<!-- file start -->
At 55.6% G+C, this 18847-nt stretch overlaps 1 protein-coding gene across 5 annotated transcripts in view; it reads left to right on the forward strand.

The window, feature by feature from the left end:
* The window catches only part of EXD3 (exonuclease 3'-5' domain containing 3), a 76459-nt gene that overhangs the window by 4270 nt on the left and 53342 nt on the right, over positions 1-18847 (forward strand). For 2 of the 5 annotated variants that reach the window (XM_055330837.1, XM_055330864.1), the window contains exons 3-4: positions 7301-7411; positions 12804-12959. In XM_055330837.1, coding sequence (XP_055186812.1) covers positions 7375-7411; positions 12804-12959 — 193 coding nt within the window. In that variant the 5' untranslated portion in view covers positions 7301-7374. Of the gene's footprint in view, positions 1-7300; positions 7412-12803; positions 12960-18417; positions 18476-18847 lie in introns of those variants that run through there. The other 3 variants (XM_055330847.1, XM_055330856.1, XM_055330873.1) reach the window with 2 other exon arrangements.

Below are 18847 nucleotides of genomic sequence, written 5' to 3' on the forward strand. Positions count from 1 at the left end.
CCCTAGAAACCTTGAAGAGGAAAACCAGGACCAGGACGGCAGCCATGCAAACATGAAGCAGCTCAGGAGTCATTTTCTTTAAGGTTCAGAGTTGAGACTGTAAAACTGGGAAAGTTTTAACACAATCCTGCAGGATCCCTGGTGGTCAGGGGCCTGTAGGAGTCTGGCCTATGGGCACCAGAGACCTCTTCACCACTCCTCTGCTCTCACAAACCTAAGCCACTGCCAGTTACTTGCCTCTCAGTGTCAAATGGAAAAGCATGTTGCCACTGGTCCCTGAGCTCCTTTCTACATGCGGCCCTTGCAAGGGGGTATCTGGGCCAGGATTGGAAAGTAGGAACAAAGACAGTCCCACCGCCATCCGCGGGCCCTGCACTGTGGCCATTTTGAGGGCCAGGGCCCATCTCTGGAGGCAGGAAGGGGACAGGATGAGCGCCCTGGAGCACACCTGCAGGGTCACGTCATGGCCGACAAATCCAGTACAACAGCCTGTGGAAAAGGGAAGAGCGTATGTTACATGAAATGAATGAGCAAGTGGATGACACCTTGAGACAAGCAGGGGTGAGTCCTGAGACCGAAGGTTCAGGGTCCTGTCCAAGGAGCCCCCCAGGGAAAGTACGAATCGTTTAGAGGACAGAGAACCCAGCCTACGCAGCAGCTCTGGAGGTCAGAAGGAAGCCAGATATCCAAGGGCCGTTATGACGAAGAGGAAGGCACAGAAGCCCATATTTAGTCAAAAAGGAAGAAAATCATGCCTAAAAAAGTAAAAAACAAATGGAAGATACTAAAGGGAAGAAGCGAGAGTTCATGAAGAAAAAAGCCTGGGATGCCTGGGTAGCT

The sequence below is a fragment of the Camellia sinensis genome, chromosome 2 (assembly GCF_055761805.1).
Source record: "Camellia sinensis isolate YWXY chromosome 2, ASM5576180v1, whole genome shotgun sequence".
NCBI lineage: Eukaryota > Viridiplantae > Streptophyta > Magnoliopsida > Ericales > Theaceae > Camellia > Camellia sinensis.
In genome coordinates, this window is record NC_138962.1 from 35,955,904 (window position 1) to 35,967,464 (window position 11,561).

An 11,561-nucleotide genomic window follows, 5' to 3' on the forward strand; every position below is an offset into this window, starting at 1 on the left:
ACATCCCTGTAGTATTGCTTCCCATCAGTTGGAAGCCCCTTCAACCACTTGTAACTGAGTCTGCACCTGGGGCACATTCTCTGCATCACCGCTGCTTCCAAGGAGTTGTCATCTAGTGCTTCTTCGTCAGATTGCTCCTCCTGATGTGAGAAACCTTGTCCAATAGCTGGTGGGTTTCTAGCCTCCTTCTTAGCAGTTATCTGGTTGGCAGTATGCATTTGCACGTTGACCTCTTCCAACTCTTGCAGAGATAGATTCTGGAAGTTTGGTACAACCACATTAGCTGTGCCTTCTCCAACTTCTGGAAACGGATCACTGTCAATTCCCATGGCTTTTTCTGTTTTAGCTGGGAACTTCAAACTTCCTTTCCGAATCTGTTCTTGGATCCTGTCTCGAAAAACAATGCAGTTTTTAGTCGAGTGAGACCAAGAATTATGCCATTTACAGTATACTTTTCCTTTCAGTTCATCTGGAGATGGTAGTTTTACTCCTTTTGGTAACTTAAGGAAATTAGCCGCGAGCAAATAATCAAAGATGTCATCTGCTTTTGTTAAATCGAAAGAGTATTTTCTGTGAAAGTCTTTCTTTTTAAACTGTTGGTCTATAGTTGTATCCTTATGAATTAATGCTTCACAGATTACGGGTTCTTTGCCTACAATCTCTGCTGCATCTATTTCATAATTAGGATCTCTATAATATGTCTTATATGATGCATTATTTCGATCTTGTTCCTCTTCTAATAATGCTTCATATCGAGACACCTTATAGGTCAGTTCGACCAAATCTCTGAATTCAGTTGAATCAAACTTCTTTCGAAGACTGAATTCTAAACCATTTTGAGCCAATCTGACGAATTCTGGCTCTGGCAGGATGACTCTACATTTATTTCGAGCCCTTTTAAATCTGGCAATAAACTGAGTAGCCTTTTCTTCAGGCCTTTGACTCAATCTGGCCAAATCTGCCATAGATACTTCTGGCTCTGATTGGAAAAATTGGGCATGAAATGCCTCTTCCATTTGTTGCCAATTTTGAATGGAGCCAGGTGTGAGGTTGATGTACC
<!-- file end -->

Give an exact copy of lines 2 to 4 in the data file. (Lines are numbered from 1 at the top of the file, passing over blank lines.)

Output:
The window, feature by feature from the left end:
* The window catches only part of EXD3 (exonuclease 3'-5' domain containing 3), a 76459-nt gene that overhangs the window by 4270 nt on the left and 53342 nt on the right, over positions 1-18847 (forward strand). For 2 of the 5 annotated variants that reach the window (XM_055330837.1, XM_055330864.1), the window contains exons 3-4: positions 7301-7411; positions 12804-12959. In XM_055330837.1, coding sequence (XP_055186812.1) covers positions 7375-7411; positions 12804-12959 — 193 coding nt within the window. In that variant the 5' untranslated portion in view covers positions 7301-7374. Of the gene's footprint in view, positions 1-7300; positions 7412-12803; positions 12960-18417; positions 18476-18847 lie in introns of those variants that run through there. The other 3 variants (XM_055330847.1, XM_055330856.1, XM_055330873.1) reach the window with 2 other exon arrangements.

Below are 18847 nucleotides of genomic sequence, written 5' to 3' on the forward strand. Positions count from 1 at the left end.